The man who left the gaping hole in the Scottish Football Association accounts was Robert Dixon, a trusted accountant who had held office for over a decade. His clever fraud caused a scandal that shocked those who thought they knew him well.
Dixon was a director of Morton and had a position of considerable influence in the game, yet he was living a lie. Born in Lockerbie, after his mother died he moved with his father to Greenock where he trained to become an accountant. He set up in business and threw himself into local life, becoming an upstanding member of the community as Treasurer of the Greenock Total Abstinence Society and Session Clerk of Mid Parish Church.
But it was in football that he found his niche as a valued administrator because of his financial acumen, and in 1891 he was elected to the SFA committee as a representative of Renfrewshire Association.
His club at the time was the wonderfully-named Greenock Abstainers, a short-lived organisation which only joined the SFA in 1889 and had a remarkable record in their three Scottish Cup campaigns, losing 0-8 to Port Glasgow Athletic, 0-13 to Newmains and 0-20 to Johnstone. Based at Upper Ingleston Park, the club folded in 1893, at which point Dixon moved to Bute Rangers (Rothesay) to retain his place on the SFA committee.
However, all this time he had a secret and trouble was brewing. As Treasurer of the SFA he was trusted with their financial management, and when the Association decided in 1899 to invest £1,800 (the equivalent of about £250k today) he was left to make the arrangements.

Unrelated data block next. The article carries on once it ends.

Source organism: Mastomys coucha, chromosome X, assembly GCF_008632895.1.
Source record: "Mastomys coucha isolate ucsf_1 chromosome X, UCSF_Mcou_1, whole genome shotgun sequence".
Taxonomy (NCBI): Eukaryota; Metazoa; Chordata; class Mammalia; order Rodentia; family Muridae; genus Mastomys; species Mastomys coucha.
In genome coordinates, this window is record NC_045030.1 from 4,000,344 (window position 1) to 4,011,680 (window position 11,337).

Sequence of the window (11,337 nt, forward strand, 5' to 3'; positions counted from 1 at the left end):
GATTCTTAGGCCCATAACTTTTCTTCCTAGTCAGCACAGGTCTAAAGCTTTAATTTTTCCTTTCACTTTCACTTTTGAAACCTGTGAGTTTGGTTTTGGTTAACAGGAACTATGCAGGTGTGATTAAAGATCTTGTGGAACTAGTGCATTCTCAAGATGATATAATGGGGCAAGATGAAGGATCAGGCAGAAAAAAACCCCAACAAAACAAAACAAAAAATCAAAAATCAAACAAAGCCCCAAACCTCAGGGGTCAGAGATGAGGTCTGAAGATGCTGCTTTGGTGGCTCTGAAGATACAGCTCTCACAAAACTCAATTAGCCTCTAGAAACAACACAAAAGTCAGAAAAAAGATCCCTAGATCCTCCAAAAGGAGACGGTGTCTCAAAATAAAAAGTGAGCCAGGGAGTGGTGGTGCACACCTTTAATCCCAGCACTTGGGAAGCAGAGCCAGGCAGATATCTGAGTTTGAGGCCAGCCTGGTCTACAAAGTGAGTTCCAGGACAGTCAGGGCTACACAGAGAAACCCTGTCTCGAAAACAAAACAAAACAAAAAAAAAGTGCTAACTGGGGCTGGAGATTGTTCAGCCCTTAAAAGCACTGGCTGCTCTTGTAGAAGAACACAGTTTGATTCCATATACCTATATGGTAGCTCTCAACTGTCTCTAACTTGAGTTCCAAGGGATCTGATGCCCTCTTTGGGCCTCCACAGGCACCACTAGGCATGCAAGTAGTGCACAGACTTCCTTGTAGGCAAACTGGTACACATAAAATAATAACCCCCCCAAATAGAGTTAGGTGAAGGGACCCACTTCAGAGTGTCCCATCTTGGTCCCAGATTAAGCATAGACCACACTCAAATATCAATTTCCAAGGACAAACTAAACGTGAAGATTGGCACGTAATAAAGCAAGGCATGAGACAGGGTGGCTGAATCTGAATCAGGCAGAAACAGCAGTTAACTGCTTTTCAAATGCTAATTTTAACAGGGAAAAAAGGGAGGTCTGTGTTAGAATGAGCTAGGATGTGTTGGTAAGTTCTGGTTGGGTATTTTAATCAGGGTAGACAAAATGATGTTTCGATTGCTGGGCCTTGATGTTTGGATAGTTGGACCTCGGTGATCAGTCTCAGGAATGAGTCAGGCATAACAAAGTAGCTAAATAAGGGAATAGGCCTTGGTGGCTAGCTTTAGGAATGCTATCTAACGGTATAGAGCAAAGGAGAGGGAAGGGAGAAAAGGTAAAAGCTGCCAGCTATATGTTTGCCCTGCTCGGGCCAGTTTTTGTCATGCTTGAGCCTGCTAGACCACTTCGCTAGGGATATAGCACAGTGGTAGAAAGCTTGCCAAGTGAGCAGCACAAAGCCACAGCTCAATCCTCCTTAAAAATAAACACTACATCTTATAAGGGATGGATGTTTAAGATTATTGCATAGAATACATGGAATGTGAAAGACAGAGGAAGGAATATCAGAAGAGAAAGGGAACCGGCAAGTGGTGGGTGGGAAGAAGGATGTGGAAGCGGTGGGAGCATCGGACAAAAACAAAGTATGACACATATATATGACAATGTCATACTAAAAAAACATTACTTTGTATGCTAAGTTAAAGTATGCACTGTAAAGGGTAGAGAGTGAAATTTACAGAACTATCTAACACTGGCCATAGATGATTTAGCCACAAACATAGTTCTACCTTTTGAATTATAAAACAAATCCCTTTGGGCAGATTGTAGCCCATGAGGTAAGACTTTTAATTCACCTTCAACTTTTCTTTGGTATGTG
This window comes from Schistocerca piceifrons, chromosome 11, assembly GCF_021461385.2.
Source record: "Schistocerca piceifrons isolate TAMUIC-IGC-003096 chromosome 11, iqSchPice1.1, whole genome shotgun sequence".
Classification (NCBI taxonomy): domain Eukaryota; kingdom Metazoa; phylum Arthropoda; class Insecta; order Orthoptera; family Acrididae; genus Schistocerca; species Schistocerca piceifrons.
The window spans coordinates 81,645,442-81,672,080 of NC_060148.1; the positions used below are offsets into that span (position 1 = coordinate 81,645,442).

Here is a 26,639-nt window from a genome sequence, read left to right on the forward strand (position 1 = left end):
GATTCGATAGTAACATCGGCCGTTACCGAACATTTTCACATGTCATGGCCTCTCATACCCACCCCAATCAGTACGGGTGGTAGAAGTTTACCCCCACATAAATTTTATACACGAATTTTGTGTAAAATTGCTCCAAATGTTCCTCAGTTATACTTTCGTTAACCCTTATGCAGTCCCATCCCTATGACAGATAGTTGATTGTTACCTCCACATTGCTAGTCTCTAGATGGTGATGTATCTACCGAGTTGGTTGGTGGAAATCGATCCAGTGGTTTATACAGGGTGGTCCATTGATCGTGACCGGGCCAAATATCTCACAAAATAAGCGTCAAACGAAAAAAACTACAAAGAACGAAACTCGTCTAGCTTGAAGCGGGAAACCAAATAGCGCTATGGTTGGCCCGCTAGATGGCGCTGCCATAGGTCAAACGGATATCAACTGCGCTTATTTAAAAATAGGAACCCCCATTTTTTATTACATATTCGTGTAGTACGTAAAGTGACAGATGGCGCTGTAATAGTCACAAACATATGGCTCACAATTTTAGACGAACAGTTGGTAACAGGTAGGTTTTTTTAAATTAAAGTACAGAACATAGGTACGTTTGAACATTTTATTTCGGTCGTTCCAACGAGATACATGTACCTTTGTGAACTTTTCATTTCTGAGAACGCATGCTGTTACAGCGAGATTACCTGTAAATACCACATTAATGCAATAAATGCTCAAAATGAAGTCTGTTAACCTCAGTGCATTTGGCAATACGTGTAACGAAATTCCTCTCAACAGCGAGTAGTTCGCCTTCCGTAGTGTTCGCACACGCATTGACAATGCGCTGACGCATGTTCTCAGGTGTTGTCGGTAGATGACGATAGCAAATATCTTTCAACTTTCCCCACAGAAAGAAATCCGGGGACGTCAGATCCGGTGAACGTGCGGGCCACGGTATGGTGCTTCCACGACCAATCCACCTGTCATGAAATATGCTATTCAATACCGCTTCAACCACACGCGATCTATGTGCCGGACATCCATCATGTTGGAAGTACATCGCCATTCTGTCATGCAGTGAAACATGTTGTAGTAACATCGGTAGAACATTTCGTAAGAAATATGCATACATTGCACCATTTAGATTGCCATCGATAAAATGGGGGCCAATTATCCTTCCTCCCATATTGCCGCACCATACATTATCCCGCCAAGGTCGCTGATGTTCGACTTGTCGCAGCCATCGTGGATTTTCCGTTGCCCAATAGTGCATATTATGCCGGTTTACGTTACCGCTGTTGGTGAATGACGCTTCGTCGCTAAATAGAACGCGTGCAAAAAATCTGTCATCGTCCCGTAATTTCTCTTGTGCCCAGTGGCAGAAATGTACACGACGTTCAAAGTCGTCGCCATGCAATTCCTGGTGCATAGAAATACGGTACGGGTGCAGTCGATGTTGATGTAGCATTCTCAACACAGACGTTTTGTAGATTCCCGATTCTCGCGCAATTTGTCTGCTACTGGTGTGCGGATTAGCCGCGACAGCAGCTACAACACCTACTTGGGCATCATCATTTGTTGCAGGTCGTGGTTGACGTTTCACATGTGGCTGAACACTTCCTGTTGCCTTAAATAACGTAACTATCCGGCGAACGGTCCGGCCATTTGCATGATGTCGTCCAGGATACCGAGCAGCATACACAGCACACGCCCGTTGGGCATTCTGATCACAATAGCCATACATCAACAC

He put the money in 'Consols' (consolidated annuities, a type of government bond with no scheduled end date, which offered perpetual interest payments). He registered the Consols in his own name, which allowed him, a few months later, secretly to sell them and keep the money. He covered the fraud by retaining the original purchase receipt and paying the notional interest, about £42, into the SFA accounts each year. To any casual observer, even to the auditors, there was nothing wrong.
This could have continued almost indefinitely but in 1906 Dixon fell ill. The SFA's initial reaction was sympathy for his inability to work and in April they awarded him an honorarium of £100 for his excellent service, then the following month he was re-elected treasurer despite his continuing illness.
As it dawned on them that they had been duped, Dixon was removed from office and the SFA held a special meeting to decide what had to be done. There were heated calls for recrimination but with the culprit too ill to respond and reported to be penniless, they were left with no option but to write off the loss.
Dixon never recovered and died of tuberculosis in 1909 aged 45, leaving a wife and three young daughters. The money was all gone, with his estate valued at just £86, which begs the question what he did with it. As an abstainer and a pillar of the church he could hardly have got away with a high-flying lifestyle, so it appears that the explanation was more mundane, and he used it to prop up his business.
The SFA, on the other hand, realised its systems had allowed too much trust to be placed in one man, and it introduced checks and balances to ensure nothing like this could ever happen again.
Born Dryfesdale, Lockerbie, 4 July 1863
Died South Street, Greenock, 1 April 1909